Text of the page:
She showed them how bending the knees incorporates the quadriceps into the dance, and how they should lift their chest and cross the wooden floor with their arms outstretched. Quick leg movements came later for women, some of whom were dressed in sportswear or jeans, barefoot or in socks.
Carpenter-Peak said she wants her students to stop focusing on their flaws and “take where you are and find the beauty.” Ultimately, the process can lead participants – men and women – “to feel beautiful, to feel empowered, to find joy in just dancing.”
The mood was light among his students.
“I was interested in belly dancing to tone myself up and have a little fun,” said Joan Smith, 54, of Berkeley Springs.
She did modern dance, tap, jazz and ballet in high school, and hoped this variety would give her core muscles and back a good workout.
Ryland Swain of Berkeley Springs already practices tai chi and yoga and was ready to expand her repertoire.
“Just because I like to stay active,” Swain said of why she was trying belly dancing for the first time.
Kathy Robinson, 61, of Berkeley Springs, has been belly dancing for about eight months.
“It’s a good outlet to be able to dance and express yourself,” Robinson said. “I had five kids and wanted to tone my belly.”
She also enjoys the camaraderie of such a class.
“It’s just fun. It’s time for women to come together,” said Robinson, who also drums with others.
“Everyone has a natural rhythm,” even those who claim to have no sense of timing when it comes to music and dance, Robinson said.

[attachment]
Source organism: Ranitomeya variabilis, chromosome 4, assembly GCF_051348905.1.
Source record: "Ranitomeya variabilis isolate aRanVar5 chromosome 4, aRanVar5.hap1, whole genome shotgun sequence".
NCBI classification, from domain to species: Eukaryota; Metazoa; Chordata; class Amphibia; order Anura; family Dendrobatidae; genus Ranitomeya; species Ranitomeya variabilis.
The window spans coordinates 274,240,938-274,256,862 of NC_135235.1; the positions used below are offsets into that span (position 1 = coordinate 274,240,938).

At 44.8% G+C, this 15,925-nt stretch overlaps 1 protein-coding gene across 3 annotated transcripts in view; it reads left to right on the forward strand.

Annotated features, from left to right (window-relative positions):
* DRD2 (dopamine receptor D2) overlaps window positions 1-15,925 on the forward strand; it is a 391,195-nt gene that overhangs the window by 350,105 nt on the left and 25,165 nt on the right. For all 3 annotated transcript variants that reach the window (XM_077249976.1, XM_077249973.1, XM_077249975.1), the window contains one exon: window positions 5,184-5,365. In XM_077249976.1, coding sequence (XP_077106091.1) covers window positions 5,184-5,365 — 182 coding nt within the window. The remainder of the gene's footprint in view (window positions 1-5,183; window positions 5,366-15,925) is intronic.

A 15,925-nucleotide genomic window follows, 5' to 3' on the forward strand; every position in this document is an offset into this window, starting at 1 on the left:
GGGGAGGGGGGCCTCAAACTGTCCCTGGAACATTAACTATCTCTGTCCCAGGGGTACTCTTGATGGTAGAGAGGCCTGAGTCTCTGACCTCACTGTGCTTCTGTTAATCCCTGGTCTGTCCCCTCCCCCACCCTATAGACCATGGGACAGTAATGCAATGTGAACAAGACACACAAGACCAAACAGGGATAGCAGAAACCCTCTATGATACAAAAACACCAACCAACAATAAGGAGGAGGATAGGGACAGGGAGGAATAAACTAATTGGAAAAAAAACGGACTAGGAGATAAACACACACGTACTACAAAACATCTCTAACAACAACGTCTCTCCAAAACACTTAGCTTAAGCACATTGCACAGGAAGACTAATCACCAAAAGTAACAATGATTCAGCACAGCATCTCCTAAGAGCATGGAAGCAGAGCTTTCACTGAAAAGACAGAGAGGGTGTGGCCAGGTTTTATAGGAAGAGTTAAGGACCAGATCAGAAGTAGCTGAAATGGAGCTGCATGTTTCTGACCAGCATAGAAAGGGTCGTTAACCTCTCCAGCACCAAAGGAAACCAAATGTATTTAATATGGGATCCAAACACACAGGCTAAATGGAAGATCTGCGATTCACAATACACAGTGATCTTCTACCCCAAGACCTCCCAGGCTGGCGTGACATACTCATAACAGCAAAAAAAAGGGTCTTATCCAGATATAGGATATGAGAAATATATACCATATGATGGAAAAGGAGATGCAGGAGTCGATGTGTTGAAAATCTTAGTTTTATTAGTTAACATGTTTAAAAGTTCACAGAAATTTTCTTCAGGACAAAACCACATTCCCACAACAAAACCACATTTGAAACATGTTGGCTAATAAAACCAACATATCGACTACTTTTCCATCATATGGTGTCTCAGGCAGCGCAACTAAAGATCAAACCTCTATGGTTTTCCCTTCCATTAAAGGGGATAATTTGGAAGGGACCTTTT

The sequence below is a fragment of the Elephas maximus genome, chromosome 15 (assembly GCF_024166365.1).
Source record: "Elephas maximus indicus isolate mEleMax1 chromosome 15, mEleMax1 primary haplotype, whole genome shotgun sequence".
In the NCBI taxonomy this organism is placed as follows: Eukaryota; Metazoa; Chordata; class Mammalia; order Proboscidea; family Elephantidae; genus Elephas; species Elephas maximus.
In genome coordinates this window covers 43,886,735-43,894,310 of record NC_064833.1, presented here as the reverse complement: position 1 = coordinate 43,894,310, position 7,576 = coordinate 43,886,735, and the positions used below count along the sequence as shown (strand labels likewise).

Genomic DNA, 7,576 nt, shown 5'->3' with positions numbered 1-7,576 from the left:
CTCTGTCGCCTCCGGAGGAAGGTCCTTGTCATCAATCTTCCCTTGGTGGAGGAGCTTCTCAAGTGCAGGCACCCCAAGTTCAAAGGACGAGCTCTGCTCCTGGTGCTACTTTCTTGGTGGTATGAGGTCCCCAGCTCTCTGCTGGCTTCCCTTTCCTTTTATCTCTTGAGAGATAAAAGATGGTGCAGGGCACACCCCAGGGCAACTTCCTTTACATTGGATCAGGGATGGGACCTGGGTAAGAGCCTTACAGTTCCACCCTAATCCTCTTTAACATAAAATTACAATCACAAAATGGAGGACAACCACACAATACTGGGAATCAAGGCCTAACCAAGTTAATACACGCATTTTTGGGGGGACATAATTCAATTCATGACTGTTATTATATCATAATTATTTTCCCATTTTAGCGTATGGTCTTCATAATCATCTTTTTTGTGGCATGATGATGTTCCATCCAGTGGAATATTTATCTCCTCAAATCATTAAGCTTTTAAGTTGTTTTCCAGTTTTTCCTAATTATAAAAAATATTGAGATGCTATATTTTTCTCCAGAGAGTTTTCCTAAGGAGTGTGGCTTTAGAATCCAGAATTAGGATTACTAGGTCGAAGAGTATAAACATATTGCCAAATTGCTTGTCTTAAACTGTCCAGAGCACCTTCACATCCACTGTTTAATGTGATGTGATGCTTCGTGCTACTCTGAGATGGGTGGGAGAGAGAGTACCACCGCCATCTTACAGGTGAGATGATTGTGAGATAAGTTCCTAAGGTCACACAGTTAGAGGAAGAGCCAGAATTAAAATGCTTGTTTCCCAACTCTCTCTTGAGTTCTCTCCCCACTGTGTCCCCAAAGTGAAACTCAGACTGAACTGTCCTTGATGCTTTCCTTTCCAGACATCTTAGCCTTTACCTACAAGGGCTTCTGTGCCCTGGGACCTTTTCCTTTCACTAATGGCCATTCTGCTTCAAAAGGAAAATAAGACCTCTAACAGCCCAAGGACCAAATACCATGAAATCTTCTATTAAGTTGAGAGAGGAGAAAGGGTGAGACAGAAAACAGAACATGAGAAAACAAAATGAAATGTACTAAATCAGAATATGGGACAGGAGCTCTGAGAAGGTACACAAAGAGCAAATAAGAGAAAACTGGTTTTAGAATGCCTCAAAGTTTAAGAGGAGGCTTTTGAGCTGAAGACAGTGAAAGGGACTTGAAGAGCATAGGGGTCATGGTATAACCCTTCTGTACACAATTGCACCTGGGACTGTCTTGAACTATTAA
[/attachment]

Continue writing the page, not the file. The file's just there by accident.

A family business
With the help of her family, Carpenter-Peak shares Middle Eastern music, dance and culture with a wider audience.
She and Robert formed the band TarabRaqs in 2004, often performing in Shepherdstown, W.Va. Tarab means “musical ecstasy” in Arabic, while raqs means “dance,” Carpenter-Peak said.
When he was around 9, their eldest son, Dakota, now 18, started playing the oud, a pear-shaped string instrument, and joined the band when some musicians dropped out. Later, their other son, Lhasa, 14, was added to the mix.
Carpenter-Peak dances and plays “any type of percussion,” including zills – finger cymbals – drums and castanets. Her husband plays the drums; Dakota plays oud, guitar, and other stringed instruments; and Lhasa plays electric and acoustic bass.
“He brought his teenage energy” and a contemporary sound that helps the band better reach American audiences, she said of Lhasa.
Carpenter-Peak described the quartet as “von Trapp family charm meets Rolling Stones energy in Lebanon”.
They perform music from across the Mediterranean at schools in West Virginia and Maryland, festivals and other venues. Many tunes are Turkish, which provides an opportunity to teach Arabic and Turkish languages and culture.
Carpenter-Peak said she wanted people to understand that Arab culture involves more than politics and war.
“We actually have more in common than we don’t,” she said. “Cultural context is so important.”
It is also important for her to explain what belly dancing is not.
“It’s not pole dancing” or any other form of exotic entertainment, Carpenter-Peak said.
Instead, it can be enjoyed by men, women, and families just like hers.
As a home-schooled mother, she admitted she was reluctant to teach belly dancing.
“I kind of went there kicking and screaming,” Carpenter-Peak said. “I didn’t realize it would be so fulfilling for me as it was.”
For more information on Jennifer Carpenter-Peak’s classes and performances by TarabRaqs, visit www.facebook.com/events/831448706967651; www.tarabraqs.com; or call 304-258-7647.